A Traveler’s Guide to Maintaining Privacy Away from Home

When you’re on the road, in the air, or crashing at a hotel, you’re more vulnerable to having your privacy violated.

Some privacy threats you quite frankly can’t do much about. If you’re going to fly, you’ll have to go through intrusive screenings, and records on you will be kept by the airlines. Records that can be accessed by the government. But you don’t have to surrender your privacy willy-nilly to the travel industry. There are steps you can take to
keep yourself and your personal data safer and more secure while you’re away from home.

Is the Hotel You’re Staying
at Spying on You?

Some in the hospitality industry take the attitude that the more they know about you the better. They claim that they only want to serve their customers better by providing a more personalized experience. In some cases that may be true. But in all cases it’s about maximizing profits.

“The volume of data being collected by luxury hotel chains such as Ritz-Carlton or Peninsula might make an NSA agent blush,” writes Christopher Elliott for USA TODAY (November 25, 2013). Yet the author suggests we shouldn’ t be the least bit bothered – and should even welcome more data collection. His article is entitled, “Why Travel Suppliers Should ‘Spy’ on Their Customers.”

Elliott explains, “I think surveillance is good, at least, if you travel. Airlines, car rental companies and hotels ought to spy on their customers more often.”

Perhaps he enjoys the attention of a high-profile lifestyle and feels special when hotel staff know his habits and preferences and personal background before he checks in. But for those who prefer to keep a low profile and avoid intrusive data collection, the less a hotel is able to pry in to your personal life, the better.

You can frustrate efforts by the travel industry to “get to know you” by paying in cash rather than credit cards and avoiding loyalty programs. You might even check in to hotels under an alias if anonymity is desired. Most hotels will ask for a credit card upon check-in, though if you insist on leaving a cash deposit instead, most will oblige.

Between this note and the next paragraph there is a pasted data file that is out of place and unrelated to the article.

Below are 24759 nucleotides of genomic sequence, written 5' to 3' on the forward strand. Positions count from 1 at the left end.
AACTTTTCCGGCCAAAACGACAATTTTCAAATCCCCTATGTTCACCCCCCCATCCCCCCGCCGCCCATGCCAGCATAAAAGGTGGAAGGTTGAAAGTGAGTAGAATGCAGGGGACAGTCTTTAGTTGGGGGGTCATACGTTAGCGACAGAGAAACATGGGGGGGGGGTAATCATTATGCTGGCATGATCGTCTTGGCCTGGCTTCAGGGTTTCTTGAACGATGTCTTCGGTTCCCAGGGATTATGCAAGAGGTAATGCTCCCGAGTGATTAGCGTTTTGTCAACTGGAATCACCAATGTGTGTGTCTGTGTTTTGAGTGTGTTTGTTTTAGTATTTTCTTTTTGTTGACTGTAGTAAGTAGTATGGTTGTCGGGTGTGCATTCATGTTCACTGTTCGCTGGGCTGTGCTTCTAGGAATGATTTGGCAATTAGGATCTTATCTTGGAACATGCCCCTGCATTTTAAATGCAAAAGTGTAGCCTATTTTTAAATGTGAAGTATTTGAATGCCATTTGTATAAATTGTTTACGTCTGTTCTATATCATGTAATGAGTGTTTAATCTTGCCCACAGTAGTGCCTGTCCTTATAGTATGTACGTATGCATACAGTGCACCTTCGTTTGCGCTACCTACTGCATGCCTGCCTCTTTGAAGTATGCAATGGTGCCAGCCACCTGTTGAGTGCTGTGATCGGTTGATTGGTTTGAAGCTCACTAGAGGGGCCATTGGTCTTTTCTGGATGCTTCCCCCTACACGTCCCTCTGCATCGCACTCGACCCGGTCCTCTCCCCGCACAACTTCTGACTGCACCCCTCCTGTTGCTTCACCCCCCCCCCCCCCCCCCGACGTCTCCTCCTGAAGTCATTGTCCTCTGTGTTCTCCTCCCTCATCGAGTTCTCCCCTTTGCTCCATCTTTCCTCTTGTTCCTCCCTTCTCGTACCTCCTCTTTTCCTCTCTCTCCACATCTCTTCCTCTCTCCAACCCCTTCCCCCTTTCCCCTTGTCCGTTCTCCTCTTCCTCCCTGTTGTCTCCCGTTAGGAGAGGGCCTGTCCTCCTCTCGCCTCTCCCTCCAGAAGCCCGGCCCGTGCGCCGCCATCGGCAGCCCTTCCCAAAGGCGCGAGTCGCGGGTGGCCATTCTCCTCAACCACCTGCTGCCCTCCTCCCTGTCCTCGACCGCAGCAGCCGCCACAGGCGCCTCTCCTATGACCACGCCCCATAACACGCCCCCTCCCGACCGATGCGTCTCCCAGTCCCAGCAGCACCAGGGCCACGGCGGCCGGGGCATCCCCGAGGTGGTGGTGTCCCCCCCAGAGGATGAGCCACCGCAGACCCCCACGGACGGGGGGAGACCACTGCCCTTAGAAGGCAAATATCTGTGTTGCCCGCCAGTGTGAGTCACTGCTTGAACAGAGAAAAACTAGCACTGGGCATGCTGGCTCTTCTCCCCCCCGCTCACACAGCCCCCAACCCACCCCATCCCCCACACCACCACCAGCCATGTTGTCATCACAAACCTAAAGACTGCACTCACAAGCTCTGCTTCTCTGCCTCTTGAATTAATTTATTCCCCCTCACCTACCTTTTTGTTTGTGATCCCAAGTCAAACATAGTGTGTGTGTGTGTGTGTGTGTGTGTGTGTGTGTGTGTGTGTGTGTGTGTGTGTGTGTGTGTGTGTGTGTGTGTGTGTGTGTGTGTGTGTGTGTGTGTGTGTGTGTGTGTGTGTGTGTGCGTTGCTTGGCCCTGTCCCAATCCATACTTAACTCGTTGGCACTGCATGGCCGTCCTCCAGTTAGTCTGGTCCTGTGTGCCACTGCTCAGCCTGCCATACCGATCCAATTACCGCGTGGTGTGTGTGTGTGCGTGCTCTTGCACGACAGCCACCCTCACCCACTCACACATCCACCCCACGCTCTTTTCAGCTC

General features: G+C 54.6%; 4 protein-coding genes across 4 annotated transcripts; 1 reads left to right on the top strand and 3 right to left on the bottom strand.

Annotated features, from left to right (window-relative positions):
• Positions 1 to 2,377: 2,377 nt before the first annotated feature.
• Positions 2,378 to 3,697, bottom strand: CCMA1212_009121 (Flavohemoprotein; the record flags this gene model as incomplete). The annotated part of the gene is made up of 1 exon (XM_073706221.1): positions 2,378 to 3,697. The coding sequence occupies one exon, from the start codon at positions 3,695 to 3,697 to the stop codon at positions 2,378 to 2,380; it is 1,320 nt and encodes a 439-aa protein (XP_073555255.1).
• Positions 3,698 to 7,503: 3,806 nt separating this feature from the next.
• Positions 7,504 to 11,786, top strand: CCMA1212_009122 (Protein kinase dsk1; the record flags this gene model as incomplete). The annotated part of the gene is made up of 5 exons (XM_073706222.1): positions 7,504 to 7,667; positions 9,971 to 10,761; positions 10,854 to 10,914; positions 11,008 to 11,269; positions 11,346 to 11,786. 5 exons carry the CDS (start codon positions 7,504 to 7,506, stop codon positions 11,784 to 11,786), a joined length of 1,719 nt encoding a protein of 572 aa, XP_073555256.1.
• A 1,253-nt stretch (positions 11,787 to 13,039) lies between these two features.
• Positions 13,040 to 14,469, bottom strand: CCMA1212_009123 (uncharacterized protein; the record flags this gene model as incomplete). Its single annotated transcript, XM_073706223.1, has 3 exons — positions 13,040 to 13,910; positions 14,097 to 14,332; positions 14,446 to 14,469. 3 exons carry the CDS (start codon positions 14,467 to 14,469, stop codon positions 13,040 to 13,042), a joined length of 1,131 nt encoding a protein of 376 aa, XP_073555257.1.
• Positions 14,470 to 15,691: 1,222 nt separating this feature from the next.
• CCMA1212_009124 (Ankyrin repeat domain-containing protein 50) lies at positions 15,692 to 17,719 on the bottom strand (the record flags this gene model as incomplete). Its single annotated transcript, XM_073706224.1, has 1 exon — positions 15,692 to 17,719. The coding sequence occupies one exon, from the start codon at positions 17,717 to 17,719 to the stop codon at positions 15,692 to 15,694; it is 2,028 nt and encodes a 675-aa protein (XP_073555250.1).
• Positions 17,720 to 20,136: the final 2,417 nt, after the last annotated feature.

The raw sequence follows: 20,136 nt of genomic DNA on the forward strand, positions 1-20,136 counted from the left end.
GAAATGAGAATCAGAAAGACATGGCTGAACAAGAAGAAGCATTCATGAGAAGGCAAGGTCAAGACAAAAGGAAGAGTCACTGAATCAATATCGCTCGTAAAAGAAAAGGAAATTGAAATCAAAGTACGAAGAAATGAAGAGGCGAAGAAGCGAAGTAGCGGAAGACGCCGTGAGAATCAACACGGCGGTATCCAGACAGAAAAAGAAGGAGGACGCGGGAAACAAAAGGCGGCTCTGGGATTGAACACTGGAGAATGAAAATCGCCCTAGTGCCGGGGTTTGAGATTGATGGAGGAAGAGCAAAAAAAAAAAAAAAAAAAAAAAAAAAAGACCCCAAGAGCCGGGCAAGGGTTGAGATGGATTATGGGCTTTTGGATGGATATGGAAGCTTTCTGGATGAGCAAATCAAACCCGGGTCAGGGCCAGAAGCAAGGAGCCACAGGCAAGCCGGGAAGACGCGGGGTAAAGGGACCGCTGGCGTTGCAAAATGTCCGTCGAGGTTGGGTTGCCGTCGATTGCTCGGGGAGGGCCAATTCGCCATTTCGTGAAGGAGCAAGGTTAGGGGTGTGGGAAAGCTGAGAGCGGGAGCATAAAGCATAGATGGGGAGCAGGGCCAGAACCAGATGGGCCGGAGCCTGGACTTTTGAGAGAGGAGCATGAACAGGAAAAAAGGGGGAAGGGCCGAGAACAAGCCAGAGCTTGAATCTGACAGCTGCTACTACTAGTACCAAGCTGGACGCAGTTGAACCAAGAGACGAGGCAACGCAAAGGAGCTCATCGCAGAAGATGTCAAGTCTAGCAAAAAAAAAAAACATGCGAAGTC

Beware of free wi-fi at airports and hotels. They’re fine for checking news headlines or sports scores, but any information you send over such connections could be vulnerable. Hotels may give you the illusion of privacy by giving you a unique router or password, but that only helps the hotel identify who is doing what online. To establish a truly private Internet connection away from home, you may need a virtual private network (VPN).

A STEP to Safer International Travels…
Or to Greater Privacy Invasions?

The U.S. Department of State recently launched what it calls the Smart Traveler Enrollment Program (STEP). STEP gives international travelers the ability to register with the State Department. It says doing so is recommended “so that, in an emergency, we can contact them to provide important safety and security information, or support during a crisis. Enrolling in STEP is an easy way to send your contact information to us…”

Anything proffered by a government agency that contains the words “smart,” “enrollment,” or “program” is automatically suspect. We don’t know whether the State Department shares your STEP profile with the IRS or other agencies, but the operating assumption must be that it can and probably will.

Rather than enroll in STEP, you can simply keep contact information for U.S. Embassies and Consulates with you at all times when traveling out of the country. That way you can get in touch with them, if necessary (in all likelihood it won’t be). It’s also a good idea to share your detailed travel plans with one trusted person back home who won’t share them with anyone who doesn’t need to know.


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